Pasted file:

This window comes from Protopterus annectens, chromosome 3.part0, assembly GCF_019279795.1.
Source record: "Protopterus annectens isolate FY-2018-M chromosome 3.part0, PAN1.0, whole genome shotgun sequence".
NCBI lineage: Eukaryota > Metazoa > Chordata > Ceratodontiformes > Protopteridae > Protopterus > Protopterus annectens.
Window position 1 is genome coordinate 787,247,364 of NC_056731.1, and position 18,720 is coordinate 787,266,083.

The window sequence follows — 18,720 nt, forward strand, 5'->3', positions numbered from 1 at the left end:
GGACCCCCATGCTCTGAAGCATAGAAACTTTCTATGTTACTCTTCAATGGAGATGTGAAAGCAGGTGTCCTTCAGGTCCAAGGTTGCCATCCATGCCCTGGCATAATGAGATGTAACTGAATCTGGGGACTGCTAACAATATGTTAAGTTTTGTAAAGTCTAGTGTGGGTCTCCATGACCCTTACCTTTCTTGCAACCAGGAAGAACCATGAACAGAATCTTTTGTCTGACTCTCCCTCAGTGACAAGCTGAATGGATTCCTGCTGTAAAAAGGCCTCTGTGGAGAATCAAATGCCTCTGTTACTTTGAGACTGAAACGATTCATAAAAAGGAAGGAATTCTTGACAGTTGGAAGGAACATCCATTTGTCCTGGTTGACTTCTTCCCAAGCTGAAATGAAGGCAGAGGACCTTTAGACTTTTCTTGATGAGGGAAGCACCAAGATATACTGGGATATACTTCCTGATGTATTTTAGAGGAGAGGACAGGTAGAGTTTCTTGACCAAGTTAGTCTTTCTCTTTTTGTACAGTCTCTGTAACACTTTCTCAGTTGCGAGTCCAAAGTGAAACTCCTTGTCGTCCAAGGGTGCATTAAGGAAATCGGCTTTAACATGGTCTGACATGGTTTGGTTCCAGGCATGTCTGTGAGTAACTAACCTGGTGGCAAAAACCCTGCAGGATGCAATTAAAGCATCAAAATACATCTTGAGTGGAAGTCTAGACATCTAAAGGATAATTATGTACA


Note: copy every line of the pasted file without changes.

This window comes from Protopterus annectens, chromosome 3.part0, assembly GCF_019279795.1.
Source record: "Protopterus annectens isolate FY-2018-M chromosome 3.part0, PAN1.0, whole genome shotgun sequence".
NCBI lineage: Eukaryota > Metazoa > Chordata > Ceratodontiformes > Protopteridae > Protopterus > Protopterus annectens.
Window position 1 is genome coordinate 787,247,364 of NC_056731.1, and position 18,720 is coordinate 787,266,083.

The window sequence follows — 18,720 nt, forward strand, 5'->3', positions numbered from 1 at the left end:
GGACCCCCATGCTCTGAAGCATAGAAACTTTCTATGTTACTCTTCAATGGAGATGTGAAAGCAGGTGTCCTTCAGGTCCAAGGTTGCCATCCATGCCCTGGCATAATGAGATGTAACTGAATCTGGGGACTGCTAACAATATGTTAAGTTTTGTAAAGTCTAGTGTGGGTCTCCATGACCCTTACCTTTCTTGCAACCAGGAAGAACCATGAACAGAATCTTTTGTCTGACTCTCCCTCAGTGACAAGCTGAATGGATTCCTGCTGTAAAAAGGCCTCTGTGGAGAATCAAATGCCTCTGTTACTTTGAGACTGAAACGATTCATAAAAAGGAAGGAATTCTTGACAGTTGGAAGGAACATCCATTTGTCCTGGTTGACTTCTTCCCAAGCTGAAATGAAGGCAGAGGACCTTTAGACTTTTCTTGATGAGGGAAGCACCAAGATATACTGGGATATACTTCCTGATGTATTTTAGAGGAGAGGACAGGTAGAGTTTCTTGACCAAGTTAGTCTTTCTCTTTTTGTACAGTCTCTGTAACACTTTCTCAGTTGCGAGTCCAAAGTGAAACTCCTTGTCGTCCAAGGGTGCATTAAGGAAATCGGCTTTAACATGGTCTGACATGGTTTGGTTCCAGGCATGTCTGTGAGTAACTAACCTGGTGGCAAAAACCCTGCAGGATGCAATTAAAGCATCAAAATACATCTTGAGTGGAAGTCTAGACATCTAAAGGATAATTATGTACA